Patented in 1869, Celluloid was not the first man-made plastic—that honor goes to Parkesine, which was formulated in 1865 by a Birmingham, England, inventor named Alexander Parkes, who combined collodion (used in tintypes and ambrotypes), camphor, and vegetable oil so it could be rolled into sheets and adhered to cloth, making the resulting material waterproof. Unfortunately, Parkesine proved brittle, its key ingredient, collodion, was highly flammable, and in his zeal to cut manufacturing costs, Parkes ended up producing a product of poor quality. The firm closed in 1868.
Meanwhile, in the United States, an inventor named John Wesley Hyatt was experimenting with nitrocellulose, whose main ingredient is a plant fiber called cellulose and whose soluble form is collodion. Like Parkes, Hyatt was trying to create a plastic, but his sights were set on billiard balls—a company called Phelan & Collander had promised $10,000 to anyone who could come up with a substitute for ivory, which even in the 19th century was a dwindling resource. Hyatt did not win the prize, but in the course of trying to produce the ball, he noticed that when camphor was added to nitrocellulose, the combination plasticized. In 1868 and 1870 respectively, Hyatt formed the Albany Billiard Ball Company and the Albany Dental Plate Company to put his invention to work, but his main claim to fame was the Celluloid Manufacturing Company, which was founded in 1872 when the Dental Plate Company’s name was changed.
For years, Celluloid could only be used in certain applications because of its flammability. For example, it never caught on in billiard parlors because the Celluloid-coated balls would sometimes produce small explosions when they collided with each other. Similarly, the coating’s use in movie film sparked countless fires in hot projection rooms—today, the instability of early silent films make their preservation for future generations a tricky business. The problem was the nitro part of nitrocellulose, which prompted inventors to find alternatives. In France, where filmmaking was born (sorry, Hollywood!), a scientist named Henry Dreyfuss created what he called a “safety film” in 1900 by mixing cellulose with acetic acid instead of the more volatile nitric variety. A few years later, in 1907, Leo Baekeland created the first fully synthetic plastic, which he called Bakelite.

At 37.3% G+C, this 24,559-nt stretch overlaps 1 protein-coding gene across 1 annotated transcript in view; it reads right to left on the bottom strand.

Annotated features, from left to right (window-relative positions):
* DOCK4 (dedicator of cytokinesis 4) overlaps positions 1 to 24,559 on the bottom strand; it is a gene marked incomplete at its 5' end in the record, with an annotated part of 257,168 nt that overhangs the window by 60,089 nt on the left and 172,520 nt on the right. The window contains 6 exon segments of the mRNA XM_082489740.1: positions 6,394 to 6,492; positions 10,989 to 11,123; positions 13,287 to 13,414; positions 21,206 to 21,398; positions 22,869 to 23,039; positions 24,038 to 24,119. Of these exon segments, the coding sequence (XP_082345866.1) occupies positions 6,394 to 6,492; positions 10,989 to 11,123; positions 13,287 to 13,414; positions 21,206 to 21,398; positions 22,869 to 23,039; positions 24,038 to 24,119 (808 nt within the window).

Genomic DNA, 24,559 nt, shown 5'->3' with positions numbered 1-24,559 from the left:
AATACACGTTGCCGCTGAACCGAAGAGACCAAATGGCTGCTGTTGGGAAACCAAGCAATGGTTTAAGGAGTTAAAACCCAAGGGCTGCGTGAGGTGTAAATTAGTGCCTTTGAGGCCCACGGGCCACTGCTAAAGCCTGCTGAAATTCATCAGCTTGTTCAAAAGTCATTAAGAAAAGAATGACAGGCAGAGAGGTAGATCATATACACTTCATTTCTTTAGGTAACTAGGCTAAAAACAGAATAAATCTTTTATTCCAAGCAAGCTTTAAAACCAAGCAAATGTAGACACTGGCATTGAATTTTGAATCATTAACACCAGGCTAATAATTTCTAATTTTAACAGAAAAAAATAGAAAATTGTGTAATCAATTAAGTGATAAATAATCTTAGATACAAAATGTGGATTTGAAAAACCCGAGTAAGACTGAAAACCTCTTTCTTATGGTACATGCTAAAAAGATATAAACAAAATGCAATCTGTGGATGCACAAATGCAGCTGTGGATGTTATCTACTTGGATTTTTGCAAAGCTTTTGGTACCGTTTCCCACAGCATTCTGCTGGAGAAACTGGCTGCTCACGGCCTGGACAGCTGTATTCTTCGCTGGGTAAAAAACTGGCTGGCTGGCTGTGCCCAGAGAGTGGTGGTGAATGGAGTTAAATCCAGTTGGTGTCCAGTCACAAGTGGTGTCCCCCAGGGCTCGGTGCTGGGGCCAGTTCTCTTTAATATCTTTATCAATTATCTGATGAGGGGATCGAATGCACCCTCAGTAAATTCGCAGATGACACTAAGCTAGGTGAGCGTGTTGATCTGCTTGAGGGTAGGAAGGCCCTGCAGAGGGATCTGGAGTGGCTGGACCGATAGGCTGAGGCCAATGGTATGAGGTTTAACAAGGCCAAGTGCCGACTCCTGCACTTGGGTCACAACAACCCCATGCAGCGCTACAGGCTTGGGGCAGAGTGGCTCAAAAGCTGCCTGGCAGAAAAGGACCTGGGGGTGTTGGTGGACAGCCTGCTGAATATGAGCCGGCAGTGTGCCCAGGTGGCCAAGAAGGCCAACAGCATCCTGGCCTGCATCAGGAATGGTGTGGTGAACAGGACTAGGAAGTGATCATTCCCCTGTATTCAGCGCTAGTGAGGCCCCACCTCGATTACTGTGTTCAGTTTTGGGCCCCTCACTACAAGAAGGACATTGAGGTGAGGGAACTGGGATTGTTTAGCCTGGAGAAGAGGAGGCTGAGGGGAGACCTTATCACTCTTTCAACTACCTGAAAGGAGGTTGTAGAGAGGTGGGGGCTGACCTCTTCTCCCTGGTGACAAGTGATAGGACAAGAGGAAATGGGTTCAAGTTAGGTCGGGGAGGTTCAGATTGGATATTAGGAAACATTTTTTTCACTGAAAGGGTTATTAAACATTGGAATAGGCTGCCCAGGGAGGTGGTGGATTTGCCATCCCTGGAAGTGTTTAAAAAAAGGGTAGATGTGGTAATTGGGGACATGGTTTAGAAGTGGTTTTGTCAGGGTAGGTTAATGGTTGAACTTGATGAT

The advent of hard, carvable Bakelite and this new, somewhat-less-flammable version of celluloid (lowercase now, since the word was often used imprecisely to describe plastics in general) spurred even more uses of the material, particularly in costume jewelry. Knowing that one’s brooch was less likely to spontaneously combust was an obvious selling point, as was the price, which was lower than the original, more flammable stuff.
Examples of celluloid costume jewelry include bangles studded with small rhinestones, pins and necklaces made out of molded leaves in a variety of colors, and earrings that resemble everything from carved ivory and coral to Christmas ornaments. Celluloid was also a popular material for dress and fur clips of the 1920s and ’30s, often used in combination with metal or casein, another type of early plastic. Shapes included flowers of all types and colors, birds, puppy dogs, and characters from Popeye to ice skaters.